Quoted companies, large unquoted companies and large LLPs now required to comply with additional environmental reporting
A large number of businesses will now be subject to new environmental reporting requirements under the new ‘streamlined energy and carbon reporting regime’ (“SECR”). This requires:
- quoted companies (of any size);
- large unquoted companies (including those undertaking public or not-for-profit activities); and
- large limited liability partnerships (“LLPs”)
to report on their annual figures for energy use, greenhouse gas emissions (“GHG”) and other related information (set out below) for financial years which start on or after 1 April 2019.
The practical difficulty for most businesses, particularly those which are undertaking environmental reporting for the first time, is the need to implement new procedures to collect and record their energy use and emissions activities. This will no doubt be a time consuming (but necessary) process and will need the attention of the relevant directors/partners. Businesses with complex organisational structures (e.g. where some entities may be part-owned or owned but not operated) will need to review carefully their boundaries to identify if they fall within the SECR. If so, an agreed approach should be implemented across the organisation.
The SECR has been introduced through the Companies (Directors’ Reports) and Limited Liability Partnerships (Energy and Carbon Report) Regulations 2018 (“Energy and Carbon Report Regulations 2018”), which supplements (rather than replaces) existing narrative reporting requirements under the Companies Act 2006.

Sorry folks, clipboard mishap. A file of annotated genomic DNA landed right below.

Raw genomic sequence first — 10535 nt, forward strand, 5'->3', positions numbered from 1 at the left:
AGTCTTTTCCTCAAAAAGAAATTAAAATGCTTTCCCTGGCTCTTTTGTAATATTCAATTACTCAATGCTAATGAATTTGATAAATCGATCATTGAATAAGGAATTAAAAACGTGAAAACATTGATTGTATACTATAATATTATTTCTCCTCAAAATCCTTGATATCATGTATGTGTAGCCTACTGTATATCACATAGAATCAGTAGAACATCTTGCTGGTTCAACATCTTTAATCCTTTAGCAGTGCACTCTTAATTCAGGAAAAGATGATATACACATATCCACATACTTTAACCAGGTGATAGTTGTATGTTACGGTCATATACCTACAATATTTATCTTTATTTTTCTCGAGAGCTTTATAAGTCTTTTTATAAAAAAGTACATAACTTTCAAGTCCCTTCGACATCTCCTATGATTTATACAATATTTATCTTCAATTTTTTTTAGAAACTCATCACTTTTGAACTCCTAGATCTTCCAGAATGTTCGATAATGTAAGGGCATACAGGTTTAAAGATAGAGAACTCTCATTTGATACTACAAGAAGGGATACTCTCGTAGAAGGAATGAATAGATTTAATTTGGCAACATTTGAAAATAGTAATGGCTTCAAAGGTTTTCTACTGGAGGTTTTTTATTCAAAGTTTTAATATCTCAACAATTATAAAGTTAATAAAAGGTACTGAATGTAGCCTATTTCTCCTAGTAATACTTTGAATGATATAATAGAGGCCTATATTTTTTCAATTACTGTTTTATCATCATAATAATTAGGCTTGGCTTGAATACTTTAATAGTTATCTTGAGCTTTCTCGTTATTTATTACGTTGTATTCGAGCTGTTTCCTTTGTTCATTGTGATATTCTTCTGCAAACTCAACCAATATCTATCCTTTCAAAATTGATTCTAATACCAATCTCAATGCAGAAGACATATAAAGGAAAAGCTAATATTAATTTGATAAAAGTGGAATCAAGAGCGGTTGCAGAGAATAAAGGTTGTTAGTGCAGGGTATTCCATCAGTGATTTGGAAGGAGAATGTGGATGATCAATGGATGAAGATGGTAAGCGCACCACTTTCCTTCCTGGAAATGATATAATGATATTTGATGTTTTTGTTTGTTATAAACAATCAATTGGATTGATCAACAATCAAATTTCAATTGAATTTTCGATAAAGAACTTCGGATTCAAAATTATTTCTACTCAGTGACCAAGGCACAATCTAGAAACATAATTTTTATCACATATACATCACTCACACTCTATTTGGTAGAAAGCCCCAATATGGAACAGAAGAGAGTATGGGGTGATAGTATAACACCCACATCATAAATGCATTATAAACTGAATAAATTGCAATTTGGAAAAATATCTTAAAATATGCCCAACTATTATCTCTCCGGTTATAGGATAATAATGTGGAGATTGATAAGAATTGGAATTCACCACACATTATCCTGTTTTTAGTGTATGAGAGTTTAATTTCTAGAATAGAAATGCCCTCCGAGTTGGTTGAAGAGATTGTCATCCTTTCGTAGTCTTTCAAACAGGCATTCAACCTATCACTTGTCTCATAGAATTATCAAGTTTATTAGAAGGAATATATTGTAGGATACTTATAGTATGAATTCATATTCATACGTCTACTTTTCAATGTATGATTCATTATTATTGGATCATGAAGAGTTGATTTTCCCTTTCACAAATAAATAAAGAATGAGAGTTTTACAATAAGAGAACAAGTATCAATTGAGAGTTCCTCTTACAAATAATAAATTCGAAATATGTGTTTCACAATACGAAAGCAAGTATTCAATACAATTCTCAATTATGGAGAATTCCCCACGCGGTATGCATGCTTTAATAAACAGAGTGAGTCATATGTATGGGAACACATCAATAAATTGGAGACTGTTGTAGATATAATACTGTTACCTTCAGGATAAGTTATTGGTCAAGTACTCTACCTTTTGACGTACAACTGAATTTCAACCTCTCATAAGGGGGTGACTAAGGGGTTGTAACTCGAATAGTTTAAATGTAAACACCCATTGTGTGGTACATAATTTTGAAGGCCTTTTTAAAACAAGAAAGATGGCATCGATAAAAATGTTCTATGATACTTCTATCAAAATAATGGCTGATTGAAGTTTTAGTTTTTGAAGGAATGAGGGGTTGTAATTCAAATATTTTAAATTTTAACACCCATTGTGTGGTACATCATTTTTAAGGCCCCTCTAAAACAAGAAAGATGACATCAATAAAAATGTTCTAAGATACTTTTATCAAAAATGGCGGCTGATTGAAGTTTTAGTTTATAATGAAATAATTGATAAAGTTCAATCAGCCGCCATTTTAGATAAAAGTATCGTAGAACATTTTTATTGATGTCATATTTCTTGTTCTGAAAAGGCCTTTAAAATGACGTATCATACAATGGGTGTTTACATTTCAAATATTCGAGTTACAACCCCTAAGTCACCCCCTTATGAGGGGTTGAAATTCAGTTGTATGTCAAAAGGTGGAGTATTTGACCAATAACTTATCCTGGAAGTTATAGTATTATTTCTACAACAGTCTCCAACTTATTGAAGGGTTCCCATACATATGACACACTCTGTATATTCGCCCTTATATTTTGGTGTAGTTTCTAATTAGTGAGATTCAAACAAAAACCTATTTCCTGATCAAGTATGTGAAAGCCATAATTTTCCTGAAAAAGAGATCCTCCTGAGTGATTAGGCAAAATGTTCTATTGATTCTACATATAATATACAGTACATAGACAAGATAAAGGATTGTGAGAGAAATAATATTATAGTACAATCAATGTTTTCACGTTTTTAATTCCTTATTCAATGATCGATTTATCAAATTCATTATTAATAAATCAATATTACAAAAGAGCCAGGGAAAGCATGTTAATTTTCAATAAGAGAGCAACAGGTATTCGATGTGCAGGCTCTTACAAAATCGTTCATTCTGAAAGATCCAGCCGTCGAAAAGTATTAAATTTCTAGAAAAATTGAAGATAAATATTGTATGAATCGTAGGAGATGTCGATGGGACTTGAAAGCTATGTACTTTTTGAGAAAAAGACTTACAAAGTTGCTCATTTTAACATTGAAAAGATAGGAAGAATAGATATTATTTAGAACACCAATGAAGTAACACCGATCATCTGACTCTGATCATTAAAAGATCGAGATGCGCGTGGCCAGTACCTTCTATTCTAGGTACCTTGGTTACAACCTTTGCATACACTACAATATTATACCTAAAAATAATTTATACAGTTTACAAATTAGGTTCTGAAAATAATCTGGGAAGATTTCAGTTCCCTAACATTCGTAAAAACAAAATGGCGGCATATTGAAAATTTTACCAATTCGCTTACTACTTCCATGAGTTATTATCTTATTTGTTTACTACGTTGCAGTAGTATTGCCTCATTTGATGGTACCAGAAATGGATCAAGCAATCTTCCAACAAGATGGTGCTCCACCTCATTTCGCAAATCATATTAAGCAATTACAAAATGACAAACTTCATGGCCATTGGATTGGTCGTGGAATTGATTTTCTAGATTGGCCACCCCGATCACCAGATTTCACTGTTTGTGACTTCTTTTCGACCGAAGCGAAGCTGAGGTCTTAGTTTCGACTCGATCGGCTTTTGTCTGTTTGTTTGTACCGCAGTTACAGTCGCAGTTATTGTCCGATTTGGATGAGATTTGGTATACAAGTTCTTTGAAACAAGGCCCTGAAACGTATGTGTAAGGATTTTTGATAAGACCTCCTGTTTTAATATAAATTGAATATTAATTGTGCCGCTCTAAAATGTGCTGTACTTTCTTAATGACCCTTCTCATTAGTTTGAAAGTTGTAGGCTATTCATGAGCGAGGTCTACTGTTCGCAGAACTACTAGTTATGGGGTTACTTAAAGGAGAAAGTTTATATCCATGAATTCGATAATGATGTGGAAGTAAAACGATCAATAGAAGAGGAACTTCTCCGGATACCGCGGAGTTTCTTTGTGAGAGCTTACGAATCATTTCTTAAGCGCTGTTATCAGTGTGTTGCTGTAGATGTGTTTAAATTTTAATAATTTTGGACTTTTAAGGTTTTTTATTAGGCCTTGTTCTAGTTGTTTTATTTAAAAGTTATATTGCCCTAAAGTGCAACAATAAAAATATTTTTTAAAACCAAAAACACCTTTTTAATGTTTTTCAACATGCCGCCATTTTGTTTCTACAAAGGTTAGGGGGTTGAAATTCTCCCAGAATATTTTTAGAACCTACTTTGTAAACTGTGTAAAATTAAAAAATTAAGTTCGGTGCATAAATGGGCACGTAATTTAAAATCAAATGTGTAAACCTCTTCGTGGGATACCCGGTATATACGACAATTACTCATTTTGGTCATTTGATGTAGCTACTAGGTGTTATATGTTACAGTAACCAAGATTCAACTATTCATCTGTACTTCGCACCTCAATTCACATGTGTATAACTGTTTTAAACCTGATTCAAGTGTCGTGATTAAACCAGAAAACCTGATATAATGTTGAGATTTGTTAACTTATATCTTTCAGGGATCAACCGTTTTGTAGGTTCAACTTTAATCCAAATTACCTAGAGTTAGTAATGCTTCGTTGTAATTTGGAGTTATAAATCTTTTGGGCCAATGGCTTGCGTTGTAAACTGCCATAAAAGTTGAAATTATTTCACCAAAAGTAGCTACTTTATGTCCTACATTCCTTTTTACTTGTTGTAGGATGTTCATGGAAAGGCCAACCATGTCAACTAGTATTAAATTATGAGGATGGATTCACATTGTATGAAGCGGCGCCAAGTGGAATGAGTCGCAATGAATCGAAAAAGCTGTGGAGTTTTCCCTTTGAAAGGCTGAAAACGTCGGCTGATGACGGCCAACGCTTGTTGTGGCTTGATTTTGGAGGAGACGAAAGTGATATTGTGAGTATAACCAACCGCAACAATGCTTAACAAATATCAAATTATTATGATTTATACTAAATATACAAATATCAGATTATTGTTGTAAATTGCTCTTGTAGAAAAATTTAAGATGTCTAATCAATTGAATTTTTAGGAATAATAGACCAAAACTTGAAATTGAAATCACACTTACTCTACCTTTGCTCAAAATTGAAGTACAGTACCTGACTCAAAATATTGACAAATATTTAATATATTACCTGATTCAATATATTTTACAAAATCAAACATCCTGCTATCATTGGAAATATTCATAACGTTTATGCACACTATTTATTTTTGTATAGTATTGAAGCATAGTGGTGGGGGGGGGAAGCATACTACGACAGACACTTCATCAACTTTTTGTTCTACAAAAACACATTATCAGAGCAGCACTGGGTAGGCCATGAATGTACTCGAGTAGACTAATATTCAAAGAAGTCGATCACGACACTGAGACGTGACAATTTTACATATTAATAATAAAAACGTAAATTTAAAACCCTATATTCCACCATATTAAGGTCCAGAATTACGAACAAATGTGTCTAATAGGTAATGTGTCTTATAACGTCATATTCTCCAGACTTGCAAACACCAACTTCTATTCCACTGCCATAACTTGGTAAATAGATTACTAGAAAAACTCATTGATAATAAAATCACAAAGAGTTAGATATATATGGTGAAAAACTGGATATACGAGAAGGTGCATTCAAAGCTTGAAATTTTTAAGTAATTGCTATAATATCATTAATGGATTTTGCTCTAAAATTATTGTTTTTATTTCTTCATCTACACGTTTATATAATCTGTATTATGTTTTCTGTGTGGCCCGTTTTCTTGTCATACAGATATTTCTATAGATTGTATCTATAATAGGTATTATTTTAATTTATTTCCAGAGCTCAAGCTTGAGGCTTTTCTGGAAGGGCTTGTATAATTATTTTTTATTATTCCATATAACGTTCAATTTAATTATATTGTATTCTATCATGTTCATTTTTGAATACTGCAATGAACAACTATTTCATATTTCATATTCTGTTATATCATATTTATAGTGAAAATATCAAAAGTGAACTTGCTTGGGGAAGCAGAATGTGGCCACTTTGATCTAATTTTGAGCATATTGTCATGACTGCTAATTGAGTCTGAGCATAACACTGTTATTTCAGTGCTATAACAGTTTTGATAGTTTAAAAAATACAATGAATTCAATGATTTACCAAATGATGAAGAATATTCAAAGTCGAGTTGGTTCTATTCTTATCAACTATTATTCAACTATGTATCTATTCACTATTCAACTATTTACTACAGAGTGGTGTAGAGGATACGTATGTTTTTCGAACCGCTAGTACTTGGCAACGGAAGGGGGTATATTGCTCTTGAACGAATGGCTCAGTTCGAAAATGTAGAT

Your organisation will fall within the scope of the SECR if it is: i) a quoted company; ii) a large unquoted company; or iii) a large LLP incorporated in the UK.
Unquoted companies and LLPs are “large” if at least two of the following qualifying conditions are met during a reporting period:
- The organisation employs more than 250 employees;
- The organisation has an annual turnover greater than £36m; or
- The organisation has an annual balance sheet greater than £18m.
The term “quoted company” is based on the definition set out in section 385(2) of the Companies Act 2006. In brief, this includes a company that is UK incorporated and whose equity share capital is: i) listed on the FCA’s Official List (i.e. the Main Market of the London Stock Exchange UK); ii) officially listed in an EEA State; or iii) admitted to trading on the New York Stock Exchange or Nasdaq. Companies trading on the securities market but which do not fall within the definition of a “quoted company” (such as those on the Alternative Investment Market (AIM companies)) could still fall within the scope of the SECR regime as large unquoted companies if at least two of the above qualifying conditions are met.
Whilst non-UK incorporated companies and LLPs are not required to disclose their energy and emissions information (as they do not file annual reports at Companies House), any subsidiaries that are registered in the UK that fall within the scope of the SECR will still need to comply with these requirements.
An exemption applies for entities that can show they use 40MWh or less of energy over a reporting period (i.e. a low energy user) – although these companies will still need to include a statement to this effect in the relevant report.
What must be reported?
Large unquoted companies and LLPs are required to disclose the following information in a directors’ report (in the case of companies) or in an annual “energy and carbon report” (in the case of LLPs):
- UK energy use (to include, as a minimum, energy use from purchased electricity, gas and transport) for the current financial year.
- Associated GHG emissions for the current financial year.
- At least one “intensity ratio”.
This means expressing emissions data using an appropriate metric or financial indicator for the business, so as to ‘normalise’ the data in a quantifiable way. Two commonly used normalising factors are turnover and production output, although there are several others. For example, companies with offices or retail operations may express their emissions based on floor space (i.e. as tonnes of CO2e per total square metres).
- Information about energy efficiency actions taken by an organisation during its financial year.